The beat was made famous by A H Chaytor who fished it with great success at the beginning of the 20th century.
Chaytor's experiences here formed the basis for his salmon fishing classic, "Letters to a Salmon Fisher's Sons".
The beat is over two and a half miles of the main river. It is just over 3 miles upstream of Bywell and is very good salmon holding water. There is good fly water throughout, commencing with some excellent runs at the upstream, western limit. Spinning can also be worthwhile on some of the deeper slower stretches.
There is a well-appointed fishing hut at the car parking area next to the productive Widehaugh Pool and an outdoor picnic area with tables and BBQ .
With good quality water throughout the beat, there are excellent opportunities for the angler at varying water heights.
The beat is dissected into upper and lower halves by the Devil's Water where it flows into the main river.
The upper half of the beat, upstream from the Devil's Water to the western limit, fishes most consistently, but there are excellent opportunities at the lower half downstream from the Devil's Water to the bridge at Corbridge particularly in higher water.
The wading is good but anglers are advised to wear a life jacket and the use of a wading stick is essential.
CATCH & RELEASE IS NOW MANDATORY FOR SALMON
(Sea Trout may be kept)
The full beat, for up to 6 rods, is available to the visiting angler on Wednesday, Thursday and Friday throughout the season.
The upper half (from the upstream western limit to Devil's Water Stream) will be available on Saturdays and will be restricted to 4 rods on that day.
Visiting rods will have exclusive access to the beat from 8.30 am until 5.30pm in the evening at which point they may be joined by members of Corbridge Anglers.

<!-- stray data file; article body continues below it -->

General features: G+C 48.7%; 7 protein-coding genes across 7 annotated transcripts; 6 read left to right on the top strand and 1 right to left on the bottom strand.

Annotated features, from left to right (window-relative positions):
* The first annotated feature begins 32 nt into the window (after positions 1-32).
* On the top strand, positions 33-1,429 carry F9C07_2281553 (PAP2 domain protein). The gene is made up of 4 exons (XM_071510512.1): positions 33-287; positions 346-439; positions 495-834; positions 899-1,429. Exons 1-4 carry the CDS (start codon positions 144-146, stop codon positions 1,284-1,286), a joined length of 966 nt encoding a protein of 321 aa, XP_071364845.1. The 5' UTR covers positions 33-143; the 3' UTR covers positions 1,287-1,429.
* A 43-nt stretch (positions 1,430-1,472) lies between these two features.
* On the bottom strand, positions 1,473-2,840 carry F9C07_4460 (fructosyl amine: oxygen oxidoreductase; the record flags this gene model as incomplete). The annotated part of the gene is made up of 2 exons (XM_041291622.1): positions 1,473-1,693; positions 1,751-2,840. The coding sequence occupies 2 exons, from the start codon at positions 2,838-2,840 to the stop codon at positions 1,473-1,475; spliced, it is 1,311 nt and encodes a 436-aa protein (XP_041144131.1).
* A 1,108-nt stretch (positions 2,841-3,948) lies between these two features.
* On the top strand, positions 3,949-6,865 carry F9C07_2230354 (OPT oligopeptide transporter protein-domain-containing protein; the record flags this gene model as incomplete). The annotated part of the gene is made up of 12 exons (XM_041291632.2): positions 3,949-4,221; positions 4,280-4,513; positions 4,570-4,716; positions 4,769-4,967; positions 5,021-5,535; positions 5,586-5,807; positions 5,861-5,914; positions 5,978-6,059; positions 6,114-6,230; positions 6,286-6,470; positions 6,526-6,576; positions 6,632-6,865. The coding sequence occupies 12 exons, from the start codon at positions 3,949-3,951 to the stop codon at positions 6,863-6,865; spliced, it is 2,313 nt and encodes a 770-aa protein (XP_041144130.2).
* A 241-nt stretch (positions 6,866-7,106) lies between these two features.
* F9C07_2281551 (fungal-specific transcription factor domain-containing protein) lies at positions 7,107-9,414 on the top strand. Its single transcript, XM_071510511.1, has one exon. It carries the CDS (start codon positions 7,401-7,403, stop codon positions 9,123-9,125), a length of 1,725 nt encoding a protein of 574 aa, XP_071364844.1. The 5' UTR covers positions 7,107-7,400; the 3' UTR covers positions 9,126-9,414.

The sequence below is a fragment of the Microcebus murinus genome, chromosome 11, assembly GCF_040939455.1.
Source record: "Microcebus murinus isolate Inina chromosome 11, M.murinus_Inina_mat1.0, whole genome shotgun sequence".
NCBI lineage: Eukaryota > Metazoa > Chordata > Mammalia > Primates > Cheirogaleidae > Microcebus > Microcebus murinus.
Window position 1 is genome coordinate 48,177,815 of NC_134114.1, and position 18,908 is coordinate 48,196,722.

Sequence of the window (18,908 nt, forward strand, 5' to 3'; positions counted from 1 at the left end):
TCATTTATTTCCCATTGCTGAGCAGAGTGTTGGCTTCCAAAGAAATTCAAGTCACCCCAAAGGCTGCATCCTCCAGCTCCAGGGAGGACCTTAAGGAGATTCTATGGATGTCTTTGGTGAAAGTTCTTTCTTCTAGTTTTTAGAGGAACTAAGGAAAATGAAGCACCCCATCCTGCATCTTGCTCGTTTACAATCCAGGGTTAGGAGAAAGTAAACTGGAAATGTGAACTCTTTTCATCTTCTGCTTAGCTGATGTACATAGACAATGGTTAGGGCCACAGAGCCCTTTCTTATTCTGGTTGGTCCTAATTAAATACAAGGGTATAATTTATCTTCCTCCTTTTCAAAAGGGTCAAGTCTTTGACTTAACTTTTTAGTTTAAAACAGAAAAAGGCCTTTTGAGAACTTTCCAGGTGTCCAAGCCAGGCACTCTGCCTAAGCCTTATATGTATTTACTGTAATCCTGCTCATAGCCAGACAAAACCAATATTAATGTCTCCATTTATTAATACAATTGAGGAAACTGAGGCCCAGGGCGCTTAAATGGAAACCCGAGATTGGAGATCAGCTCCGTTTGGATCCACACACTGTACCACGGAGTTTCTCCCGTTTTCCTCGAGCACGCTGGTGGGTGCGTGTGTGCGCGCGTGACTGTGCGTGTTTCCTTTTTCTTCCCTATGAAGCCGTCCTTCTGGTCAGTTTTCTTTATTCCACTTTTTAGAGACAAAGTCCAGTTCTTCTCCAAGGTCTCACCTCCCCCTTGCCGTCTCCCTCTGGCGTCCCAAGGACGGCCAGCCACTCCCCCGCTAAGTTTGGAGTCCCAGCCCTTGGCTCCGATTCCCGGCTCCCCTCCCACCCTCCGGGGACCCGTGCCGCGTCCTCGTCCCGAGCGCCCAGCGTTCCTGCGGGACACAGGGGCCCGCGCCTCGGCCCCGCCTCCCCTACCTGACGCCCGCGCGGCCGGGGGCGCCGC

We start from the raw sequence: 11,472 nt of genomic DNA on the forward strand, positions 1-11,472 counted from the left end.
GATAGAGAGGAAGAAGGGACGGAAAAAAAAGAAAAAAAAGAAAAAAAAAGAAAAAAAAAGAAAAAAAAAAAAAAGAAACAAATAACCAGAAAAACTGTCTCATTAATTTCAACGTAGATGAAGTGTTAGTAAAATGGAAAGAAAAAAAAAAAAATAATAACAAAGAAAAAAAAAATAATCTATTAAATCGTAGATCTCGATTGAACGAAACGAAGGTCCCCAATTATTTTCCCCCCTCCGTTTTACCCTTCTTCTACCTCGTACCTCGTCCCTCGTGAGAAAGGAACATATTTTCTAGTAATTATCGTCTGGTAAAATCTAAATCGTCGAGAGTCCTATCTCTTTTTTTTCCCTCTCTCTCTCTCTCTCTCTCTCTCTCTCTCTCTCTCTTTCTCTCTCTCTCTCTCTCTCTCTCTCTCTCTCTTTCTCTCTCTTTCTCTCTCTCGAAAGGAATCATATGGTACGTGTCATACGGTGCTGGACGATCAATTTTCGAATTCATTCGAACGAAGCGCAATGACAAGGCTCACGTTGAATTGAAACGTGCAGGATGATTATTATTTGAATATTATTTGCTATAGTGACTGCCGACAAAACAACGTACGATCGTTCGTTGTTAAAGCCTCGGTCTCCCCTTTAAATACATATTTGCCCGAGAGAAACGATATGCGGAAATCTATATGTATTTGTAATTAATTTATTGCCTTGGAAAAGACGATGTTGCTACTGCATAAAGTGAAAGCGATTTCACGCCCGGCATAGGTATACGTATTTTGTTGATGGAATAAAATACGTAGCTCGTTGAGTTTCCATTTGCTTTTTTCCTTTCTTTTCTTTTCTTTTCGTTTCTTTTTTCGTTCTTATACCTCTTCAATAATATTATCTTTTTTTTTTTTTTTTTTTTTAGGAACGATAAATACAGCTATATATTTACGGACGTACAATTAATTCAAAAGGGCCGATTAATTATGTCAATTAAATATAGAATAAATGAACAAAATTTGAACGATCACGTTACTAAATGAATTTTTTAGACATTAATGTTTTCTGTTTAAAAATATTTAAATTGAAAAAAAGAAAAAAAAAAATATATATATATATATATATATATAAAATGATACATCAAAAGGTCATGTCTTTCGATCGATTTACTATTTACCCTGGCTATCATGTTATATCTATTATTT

Ghillies/Guides can be booked by calling Jim Harvey, number included in confirmation email. These are local Ghillies with many years' experience of the beat. During September and October Dilston will meet rods on the beat from 8.30am to advise on the pools and tackle to use.
When using the Widehaugh railway crossing, anglers MUST follow the instructions on the signs provided by Network Rail.
From January 2022 there are miniature stop lights in place providing a visual and audible warning when a train is approaching. The system should be treated as a supplement to a crossing user’s own vigilance and is not a substitute for remaining alert at all times when on or about the level crossing. Its warnings are to be adhered to.
There is a very short period of time after the lights turn red that a train will approach – UNDER NO CIRCUMSTANCES SHOULD YOU START TO CROSS IF LIGHTS TURN RED and DO NOT proceed until the lights turn GREEN in case another train is approaching.
If any person/vehicle is likely to take more than 20 seconds to cross you MUST ring the signaller for clearance.
If NO LIGHT is showing, the equipment has developed a fault. Users MUST NOT use the crossing, but should USE TELEPHONE PROVIDED to contact the Signaller.